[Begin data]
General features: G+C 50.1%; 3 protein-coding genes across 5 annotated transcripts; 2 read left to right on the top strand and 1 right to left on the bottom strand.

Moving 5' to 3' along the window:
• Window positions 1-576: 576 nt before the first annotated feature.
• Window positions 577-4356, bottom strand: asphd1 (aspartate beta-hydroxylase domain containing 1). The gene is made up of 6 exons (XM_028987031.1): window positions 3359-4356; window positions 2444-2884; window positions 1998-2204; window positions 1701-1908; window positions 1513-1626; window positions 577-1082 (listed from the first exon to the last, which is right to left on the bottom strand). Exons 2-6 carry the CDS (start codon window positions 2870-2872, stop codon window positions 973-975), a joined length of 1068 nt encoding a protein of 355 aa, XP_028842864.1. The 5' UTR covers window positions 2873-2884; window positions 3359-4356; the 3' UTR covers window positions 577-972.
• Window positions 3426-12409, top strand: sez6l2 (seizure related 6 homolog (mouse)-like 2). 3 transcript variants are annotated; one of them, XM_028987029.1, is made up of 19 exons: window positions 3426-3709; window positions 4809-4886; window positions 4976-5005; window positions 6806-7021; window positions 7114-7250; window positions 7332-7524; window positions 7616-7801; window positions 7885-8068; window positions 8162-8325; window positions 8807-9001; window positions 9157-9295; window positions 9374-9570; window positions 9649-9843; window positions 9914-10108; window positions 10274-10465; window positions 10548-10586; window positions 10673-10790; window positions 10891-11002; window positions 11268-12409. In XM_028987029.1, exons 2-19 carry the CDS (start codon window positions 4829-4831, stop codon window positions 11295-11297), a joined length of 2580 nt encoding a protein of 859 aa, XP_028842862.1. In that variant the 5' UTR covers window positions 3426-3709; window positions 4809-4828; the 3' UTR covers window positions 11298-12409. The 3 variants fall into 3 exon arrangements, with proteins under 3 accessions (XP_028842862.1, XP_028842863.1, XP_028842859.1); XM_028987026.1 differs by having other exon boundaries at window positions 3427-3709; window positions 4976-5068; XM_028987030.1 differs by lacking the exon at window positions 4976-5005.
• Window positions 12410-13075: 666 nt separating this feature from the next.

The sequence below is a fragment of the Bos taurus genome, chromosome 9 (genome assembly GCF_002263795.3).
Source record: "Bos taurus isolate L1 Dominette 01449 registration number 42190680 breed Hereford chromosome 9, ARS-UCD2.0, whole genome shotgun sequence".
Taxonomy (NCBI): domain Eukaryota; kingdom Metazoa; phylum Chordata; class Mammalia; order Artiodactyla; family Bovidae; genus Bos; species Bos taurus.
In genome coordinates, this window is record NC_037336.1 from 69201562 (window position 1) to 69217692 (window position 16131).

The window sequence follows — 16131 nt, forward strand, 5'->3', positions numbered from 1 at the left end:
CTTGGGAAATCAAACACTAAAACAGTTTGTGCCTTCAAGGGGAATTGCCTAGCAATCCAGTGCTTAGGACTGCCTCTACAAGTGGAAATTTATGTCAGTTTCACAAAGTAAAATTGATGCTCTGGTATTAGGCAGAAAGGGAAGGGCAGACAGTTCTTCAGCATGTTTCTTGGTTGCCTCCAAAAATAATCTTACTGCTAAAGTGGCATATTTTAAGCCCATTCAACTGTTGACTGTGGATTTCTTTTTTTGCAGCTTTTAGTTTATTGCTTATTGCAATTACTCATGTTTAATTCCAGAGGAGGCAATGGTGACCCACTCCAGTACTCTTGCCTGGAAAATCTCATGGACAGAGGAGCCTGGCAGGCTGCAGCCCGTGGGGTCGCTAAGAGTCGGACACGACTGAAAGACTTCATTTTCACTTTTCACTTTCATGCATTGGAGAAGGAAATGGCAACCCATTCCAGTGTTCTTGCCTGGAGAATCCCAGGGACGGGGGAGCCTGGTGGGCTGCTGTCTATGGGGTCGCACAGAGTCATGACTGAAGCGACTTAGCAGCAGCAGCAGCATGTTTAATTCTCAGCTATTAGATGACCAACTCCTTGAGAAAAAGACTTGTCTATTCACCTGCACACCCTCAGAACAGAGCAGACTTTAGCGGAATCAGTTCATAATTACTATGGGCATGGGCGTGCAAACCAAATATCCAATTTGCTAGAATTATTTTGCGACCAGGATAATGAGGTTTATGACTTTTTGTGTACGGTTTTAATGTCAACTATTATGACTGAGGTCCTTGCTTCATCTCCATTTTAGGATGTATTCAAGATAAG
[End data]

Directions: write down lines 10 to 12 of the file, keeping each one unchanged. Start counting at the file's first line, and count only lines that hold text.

In genome coordinates, this window is record NC_037336.1 from 69201562 (window position 1) to 69217692 (window position 16131).

The window sequence follows — 16131 nt, forward strand, 5'->3', positions numbered from 1 at the left end:
CTTGGGAAATCAAACACTAAAACAGTTTGTGCCTTCAAGGGGAATTGCCTAGCAATCCAGTGCTTAGGACTGCCTCTACAAGTGGAAATTTATGTCAGTTTCACAAAGTAAAATTGATGCTCTGGTATTAGGCAGAAAGGGAAGGGCAGACAGTTCTTCAGCATGTTTCTTGGTTGCCTCCAAAAATAATCTTACTGCTAAAGTGGCATATTTTAAGCCCATTCAACTGTTGACTGTGGATTTCTTTTTTTGCAGCTTTTAGTTTATTGCTTATTGCAATTACTCATGTTTAATTCCAGAGGAGGCAATGGTGACCCACTCCAGTACTCTTGCCTGGAAAATCTCATGGACAGAGGAGCCTGGCAGGCTGCAGCCCGTGGGGTCGCTAAGAGTCGGACACGACTGAAAGACTTCATTTTCACTTTTCACTTTCATGCATTGGAGAAGGAAATGGCAACCCATTCCAGTGTTCTTGCCTGGAGAATCCCAGGGACGGGGGAGCCTGGTGGGCTGCTGTCTATGGGGTCGCACAGAGTCATGACTGAAGCGACTTAGCAGCAGCAGCAGCATGTTTAATTCTCAGCTATTAGATGACCAACTCCTTGAGAAAAAGACTTGTCTATTCACCTGCACACCCTCAGAACAGAGCAGACTTTAGCGGAATCAGTTCATAATTACTATGGGCATGGGCGTGCAAACCAAATATCCAATTTGCTAGAATTATTTTGCGACCAGGATAATGAGGTTTATGACTTTTTGTGTACGGTTTTAATGTCAACTATTATGACTGAGGTCCTTGCTTCATCTCCATTTTAGGATGTATTCAAGATAAG